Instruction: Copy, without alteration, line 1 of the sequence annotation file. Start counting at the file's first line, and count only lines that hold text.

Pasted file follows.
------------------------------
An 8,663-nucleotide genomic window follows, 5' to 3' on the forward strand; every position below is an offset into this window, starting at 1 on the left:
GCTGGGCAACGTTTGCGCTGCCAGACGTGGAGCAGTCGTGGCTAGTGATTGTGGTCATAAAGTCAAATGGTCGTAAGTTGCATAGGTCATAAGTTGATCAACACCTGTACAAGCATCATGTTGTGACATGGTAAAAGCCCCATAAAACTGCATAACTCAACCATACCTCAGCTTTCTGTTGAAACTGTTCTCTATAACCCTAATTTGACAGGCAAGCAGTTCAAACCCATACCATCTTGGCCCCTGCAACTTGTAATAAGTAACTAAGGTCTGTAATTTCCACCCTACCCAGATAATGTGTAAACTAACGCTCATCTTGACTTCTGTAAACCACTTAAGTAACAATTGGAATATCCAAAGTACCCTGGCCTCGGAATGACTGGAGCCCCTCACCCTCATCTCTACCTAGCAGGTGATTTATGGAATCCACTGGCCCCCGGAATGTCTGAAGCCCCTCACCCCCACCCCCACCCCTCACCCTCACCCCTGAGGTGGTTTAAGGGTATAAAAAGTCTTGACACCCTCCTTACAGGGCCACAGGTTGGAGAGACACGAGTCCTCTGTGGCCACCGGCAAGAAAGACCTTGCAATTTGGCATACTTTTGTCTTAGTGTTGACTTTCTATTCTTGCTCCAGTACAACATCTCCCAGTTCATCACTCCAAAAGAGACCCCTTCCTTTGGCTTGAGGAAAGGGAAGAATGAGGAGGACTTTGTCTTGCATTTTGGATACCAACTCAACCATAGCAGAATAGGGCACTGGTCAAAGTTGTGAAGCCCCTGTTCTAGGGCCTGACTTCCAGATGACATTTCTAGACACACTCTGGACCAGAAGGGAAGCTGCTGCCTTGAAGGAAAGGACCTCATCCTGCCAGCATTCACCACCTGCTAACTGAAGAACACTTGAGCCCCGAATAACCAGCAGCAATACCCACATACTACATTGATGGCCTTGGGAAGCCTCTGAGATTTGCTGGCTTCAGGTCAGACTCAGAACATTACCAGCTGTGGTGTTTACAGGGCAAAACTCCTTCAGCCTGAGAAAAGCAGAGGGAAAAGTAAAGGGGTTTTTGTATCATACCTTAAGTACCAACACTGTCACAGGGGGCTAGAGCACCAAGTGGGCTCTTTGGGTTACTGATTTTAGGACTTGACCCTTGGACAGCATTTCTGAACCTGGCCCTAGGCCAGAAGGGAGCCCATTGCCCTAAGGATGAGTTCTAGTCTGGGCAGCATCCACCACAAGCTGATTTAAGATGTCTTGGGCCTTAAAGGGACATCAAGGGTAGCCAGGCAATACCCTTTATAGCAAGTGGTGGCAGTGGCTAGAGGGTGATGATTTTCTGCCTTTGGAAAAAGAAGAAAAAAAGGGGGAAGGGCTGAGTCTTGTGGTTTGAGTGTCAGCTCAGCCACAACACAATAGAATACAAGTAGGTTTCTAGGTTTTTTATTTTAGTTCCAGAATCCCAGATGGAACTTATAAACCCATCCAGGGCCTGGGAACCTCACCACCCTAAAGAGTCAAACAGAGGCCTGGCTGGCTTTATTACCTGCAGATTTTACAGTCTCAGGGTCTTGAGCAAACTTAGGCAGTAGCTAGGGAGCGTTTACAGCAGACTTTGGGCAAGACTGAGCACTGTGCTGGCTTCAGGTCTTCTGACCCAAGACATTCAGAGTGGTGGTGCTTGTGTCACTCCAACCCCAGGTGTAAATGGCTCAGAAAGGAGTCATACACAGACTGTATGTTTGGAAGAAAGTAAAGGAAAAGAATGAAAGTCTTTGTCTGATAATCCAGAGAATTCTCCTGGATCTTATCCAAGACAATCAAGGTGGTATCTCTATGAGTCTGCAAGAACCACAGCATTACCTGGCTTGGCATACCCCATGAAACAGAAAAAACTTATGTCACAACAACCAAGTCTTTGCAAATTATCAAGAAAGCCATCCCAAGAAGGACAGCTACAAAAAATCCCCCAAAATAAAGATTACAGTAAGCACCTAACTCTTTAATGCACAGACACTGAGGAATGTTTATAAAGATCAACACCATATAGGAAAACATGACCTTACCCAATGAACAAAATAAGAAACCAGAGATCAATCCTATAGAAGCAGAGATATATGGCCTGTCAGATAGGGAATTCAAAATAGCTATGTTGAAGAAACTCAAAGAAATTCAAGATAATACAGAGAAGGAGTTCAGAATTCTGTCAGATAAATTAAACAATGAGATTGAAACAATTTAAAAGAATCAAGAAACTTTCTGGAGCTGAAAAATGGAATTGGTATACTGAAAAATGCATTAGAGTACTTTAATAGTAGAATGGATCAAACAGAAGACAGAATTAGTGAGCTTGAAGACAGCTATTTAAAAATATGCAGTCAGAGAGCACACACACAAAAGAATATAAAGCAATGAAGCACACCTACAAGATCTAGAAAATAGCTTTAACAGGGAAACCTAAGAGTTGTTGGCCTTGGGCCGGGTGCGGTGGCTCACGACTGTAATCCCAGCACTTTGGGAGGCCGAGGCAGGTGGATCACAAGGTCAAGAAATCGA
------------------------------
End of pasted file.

An 8,663-nucleotide genomic window follows, 5' to 3' on the forward strand; every position below is an offset into this window, starting at 1 on the left: